2014 Outstanding Management and Engineering in Transportation Awards
CHARLES PURCELL AWARD
Basem Muallem, Director
Basem has over 30 years of professional engineering experience with Caltrans. He has held progressively responsible positions throughout his career. His breadth of expertise and experience, coupled with his proven leadership skills, set him apart from many in the field.
Basem is performing an outstanding job and continues to receive accolades from local partners, elected officials, and Caltrans’ executive team. Under his direction as the District 8 director, he is responsible for many projects, but a few notables are:
- I-15 Joint Port of Entry (JPOE) – Basem played a significant role in securing the funding for this project. The JPOE provides a multipurpose facility that will protect California’s transportation infrastructure and create 2,000 jobs.
- Colorado River Bridge Replacement – Basem was key in resolving many right of way issues and worked with 56 federal and state government and private entities.
Design/Build Projects – District 8 leads the state with a total of three Design/Build projects under construction:
- I-15 Cajon Pass Pavement Rehabilitation
- SR-91 Corridor Improvement Project – this is a $1.2 billion project adding
- I-15 Devore Interchange
Basem continues to serve as an inspiration for many, and is widely respected by his peers and leaders in transportation organizations outside Caltrans. He is an asset to the District, Department and the taxpayers of California.
The Charles H. Purcell Award recognizes valued contributions by Caltrans engineering managers to the field of transportation engineering and transportation program management. Mr. Purcell served as California’s State Highway Engineer from 1928 to 1943 and as Director of Public Works until 1951. He established California’s extraordinary record of leadership and integrity in transportation engineering and guided the construction of the San Francisco – Oakland Bay Bridge and the State Highway System.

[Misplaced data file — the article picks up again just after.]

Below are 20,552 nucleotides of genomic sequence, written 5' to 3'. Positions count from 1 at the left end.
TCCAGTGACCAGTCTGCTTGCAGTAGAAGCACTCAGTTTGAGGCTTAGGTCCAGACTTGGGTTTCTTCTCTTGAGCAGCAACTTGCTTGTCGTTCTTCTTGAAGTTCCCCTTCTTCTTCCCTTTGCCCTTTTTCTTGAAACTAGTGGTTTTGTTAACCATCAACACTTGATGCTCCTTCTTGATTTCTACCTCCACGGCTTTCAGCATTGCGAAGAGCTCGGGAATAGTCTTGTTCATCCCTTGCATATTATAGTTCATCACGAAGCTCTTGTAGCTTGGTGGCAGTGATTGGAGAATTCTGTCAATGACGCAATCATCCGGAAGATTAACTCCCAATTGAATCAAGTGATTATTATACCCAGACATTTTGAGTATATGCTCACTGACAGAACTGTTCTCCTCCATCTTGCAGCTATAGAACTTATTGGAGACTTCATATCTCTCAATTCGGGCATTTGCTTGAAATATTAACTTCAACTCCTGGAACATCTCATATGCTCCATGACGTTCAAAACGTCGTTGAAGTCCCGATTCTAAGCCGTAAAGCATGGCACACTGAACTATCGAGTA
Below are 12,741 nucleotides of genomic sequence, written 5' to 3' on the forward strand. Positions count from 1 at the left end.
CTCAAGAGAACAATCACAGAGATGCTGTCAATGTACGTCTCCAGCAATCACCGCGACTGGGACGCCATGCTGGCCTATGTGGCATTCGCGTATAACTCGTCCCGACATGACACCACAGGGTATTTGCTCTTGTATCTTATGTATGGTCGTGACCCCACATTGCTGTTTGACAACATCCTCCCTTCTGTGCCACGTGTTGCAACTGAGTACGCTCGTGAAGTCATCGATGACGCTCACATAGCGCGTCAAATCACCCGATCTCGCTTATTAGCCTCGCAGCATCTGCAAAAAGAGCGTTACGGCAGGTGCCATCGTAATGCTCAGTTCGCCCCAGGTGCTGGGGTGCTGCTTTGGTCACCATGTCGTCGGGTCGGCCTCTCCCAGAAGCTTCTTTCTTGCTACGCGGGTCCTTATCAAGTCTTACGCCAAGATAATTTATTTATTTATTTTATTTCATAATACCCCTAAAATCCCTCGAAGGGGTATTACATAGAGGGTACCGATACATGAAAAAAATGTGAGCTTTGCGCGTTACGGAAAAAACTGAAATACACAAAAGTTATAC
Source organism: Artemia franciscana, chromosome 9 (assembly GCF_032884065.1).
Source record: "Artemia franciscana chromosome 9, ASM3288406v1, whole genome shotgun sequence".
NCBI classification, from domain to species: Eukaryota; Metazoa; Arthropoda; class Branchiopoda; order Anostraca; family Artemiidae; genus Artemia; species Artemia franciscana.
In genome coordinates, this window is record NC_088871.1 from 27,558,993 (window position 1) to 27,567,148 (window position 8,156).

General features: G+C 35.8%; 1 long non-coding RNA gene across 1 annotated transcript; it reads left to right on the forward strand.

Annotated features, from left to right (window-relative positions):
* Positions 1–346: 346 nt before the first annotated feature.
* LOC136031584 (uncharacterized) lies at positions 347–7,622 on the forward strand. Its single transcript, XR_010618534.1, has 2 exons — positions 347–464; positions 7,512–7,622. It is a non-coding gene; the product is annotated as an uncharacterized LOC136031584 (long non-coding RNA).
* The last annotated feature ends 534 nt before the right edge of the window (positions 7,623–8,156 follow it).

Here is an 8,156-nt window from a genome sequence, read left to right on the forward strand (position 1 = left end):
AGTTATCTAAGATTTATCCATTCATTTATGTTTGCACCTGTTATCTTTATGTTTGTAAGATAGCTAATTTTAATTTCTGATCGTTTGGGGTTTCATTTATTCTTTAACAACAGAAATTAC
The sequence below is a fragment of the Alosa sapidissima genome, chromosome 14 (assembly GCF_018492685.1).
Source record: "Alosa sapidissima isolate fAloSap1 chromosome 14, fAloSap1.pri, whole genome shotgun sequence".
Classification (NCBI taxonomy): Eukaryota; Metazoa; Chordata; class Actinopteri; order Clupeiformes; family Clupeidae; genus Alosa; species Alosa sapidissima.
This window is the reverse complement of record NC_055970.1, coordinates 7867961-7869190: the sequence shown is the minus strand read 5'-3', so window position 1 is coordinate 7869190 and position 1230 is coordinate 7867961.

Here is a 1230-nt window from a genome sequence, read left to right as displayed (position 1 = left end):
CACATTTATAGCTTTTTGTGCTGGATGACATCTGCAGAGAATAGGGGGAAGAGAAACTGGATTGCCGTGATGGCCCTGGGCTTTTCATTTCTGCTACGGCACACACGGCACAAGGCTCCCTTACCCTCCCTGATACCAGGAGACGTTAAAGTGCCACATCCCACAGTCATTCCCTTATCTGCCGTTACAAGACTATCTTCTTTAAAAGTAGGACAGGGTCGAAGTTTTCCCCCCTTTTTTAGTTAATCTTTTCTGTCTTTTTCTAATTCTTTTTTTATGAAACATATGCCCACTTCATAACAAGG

KARL MOSKOWITZ AWARD
Steve Price, District Deputy Director
District 5, Maintenance and Operations
Steve has seized numerous opportunities to expand his knowledge and contribute to the betterment of the Department throughout his nearly 35 year career with Caltrans. His broad knowledge comes from working in many areas including Hydraulics, Construction, Project Development, Traffic Operations and Maintenance, as well as several special assignment projects.
As the Deputy of Maintenance and Operations, Steve is tasked with balancing design and engineering concepts with owner/operator responsibilities. He strongly advocates for maintenance worker safety and looks for opportunities to include maintenance personnel in the project development process. He also created the first Maintenance Safety Officer position in the State.
Another of Steve’s major accomplishments was the successful collaborative effort to protect 82,000 acres of pristine coastal lands through the Heart Ranch Conservation Project. The project was a recipient of the prestigious Governor’s Environmental and Economic Leadership Award. The project resulted in the transferring of more than 1,500 acres to the State, of which, 949 acres became part of the State Parks System. The remaining land was offered to Caltrans as needed for realignment of Highway 1 and to address serious erosion concerns. As a result of this transaction, 13 miles of coastline and 30 beaches along this stretch of coast have been transferred to the public and will facilitate the development of the California Coastal Trail.The Karl Moskowitz Award annually recognizes contributions by Caltrans registered engineers to the field of transportation engineering. Mr. Moskowitz served as a Caltrans traffic engineer for 27 years. Much of his work in freeway design and traffic flow appeared at the outset of the Interstate highway program and was used extensively by planners and engineers nationwide, thus becoming the national standard
JAMES E. ROBERTS AWARD
|Barton J. Newton|
Barton J. Newton, State Bridge Engineer
Division of Engineering Services, Structure Policy and Innovation